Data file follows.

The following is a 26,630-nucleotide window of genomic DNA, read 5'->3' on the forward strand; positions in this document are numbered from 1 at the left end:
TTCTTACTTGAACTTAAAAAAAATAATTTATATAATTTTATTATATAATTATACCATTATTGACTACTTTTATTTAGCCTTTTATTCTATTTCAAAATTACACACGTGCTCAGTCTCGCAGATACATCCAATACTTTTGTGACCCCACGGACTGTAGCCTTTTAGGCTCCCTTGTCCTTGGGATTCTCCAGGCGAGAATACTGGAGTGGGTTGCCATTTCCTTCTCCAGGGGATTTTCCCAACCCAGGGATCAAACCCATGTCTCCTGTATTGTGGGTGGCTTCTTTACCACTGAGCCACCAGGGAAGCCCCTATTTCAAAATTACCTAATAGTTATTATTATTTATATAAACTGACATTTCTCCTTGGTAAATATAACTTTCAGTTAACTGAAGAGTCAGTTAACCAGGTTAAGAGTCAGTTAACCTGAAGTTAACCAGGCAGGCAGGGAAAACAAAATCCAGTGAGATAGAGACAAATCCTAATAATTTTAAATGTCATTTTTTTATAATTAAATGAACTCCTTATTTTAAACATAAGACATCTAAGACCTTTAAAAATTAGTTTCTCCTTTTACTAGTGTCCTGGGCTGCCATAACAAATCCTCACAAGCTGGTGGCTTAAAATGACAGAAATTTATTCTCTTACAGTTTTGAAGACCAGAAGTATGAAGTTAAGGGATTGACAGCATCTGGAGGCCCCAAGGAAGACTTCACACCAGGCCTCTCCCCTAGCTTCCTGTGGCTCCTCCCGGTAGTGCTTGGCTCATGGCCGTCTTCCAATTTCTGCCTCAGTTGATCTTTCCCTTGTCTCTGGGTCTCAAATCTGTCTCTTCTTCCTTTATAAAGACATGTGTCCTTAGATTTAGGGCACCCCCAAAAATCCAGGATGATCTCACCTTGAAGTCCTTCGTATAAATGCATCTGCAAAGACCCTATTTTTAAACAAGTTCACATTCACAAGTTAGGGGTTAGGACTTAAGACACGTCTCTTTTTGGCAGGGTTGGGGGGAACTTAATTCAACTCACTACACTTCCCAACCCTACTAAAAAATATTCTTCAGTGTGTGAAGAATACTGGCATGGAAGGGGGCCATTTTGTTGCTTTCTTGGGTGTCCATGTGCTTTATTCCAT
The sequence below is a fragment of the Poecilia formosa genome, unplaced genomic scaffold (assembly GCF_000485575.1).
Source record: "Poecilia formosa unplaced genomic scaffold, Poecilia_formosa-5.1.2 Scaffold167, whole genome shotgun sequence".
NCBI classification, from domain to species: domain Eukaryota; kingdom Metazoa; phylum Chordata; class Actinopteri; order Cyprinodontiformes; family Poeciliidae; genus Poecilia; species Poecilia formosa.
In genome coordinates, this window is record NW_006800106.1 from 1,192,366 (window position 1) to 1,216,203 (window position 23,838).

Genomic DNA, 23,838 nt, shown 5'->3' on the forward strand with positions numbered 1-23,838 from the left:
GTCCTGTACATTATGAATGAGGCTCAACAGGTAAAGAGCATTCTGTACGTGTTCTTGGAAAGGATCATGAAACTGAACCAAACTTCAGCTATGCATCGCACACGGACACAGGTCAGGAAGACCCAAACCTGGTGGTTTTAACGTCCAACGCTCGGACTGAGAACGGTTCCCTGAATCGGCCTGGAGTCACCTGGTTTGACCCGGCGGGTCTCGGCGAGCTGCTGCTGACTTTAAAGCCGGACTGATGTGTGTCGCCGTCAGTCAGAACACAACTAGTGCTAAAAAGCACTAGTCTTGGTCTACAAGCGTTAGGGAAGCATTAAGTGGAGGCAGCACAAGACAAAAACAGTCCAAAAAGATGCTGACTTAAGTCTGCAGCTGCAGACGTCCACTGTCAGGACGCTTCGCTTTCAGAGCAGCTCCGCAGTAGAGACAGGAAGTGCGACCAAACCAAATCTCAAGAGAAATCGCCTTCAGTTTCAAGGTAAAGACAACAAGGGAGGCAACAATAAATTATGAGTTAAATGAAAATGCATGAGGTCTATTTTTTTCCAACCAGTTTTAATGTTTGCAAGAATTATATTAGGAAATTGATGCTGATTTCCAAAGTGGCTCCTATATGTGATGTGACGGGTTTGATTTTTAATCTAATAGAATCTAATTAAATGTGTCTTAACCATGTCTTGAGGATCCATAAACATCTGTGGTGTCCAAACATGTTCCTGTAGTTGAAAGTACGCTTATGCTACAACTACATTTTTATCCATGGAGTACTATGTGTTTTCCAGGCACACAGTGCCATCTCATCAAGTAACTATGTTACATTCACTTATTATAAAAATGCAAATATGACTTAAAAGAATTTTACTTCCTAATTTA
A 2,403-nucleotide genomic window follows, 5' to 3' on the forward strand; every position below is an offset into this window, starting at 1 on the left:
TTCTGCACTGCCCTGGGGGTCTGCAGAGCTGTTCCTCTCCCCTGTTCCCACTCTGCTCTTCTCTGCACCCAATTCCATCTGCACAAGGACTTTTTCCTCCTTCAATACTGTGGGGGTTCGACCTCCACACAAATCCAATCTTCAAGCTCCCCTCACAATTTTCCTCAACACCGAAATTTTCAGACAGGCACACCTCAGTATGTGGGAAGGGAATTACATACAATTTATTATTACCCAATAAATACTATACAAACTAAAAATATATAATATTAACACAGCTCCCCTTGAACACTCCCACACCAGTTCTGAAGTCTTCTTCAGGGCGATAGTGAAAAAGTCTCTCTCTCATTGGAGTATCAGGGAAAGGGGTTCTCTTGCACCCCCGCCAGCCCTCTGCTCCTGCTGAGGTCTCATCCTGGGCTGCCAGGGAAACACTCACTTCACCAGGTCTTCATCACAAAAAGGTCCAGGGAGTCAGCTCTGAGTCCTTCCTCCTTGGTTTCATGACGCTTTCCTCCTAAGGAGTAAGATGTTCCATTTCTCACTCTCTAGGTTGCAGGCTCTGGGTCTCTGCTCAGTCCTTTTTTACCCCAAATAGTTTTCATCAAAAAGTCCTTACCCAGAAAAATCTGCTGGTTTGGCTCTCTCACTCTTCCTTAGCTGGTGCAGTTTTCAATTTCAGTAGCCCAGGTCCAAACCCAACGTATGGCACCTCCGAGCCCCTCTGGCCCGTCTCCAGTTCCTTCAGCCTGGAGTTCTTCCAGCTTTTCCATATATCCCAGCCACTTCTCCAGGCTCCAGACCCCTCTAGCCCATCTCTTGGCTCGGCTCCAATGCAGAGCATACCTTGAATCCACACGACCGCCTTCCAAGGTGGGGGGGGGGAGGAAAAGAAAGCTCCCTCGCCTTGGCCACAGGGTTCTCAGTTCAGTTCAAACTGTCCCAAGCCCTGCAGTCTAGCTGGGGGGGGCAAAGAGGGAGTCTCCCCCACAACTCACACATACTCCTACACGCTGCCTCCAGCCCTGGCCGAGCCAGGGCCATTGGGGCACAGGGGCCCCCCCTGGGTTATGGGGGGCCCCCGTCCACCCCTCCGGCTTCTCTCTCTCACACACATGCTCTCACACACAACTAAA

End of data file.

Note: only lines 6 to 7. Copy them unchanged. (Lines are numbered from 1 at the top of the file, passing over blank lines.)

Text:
In genome coordinates, this window is record NW_006800106.1 from 1,192,366 (window position 1) to 1,216,203 (window position 23,838).

Genomic DNA, 23,838 nt, shown 5'->3' on the forward strand with positions numbered 1-23,838 from the left: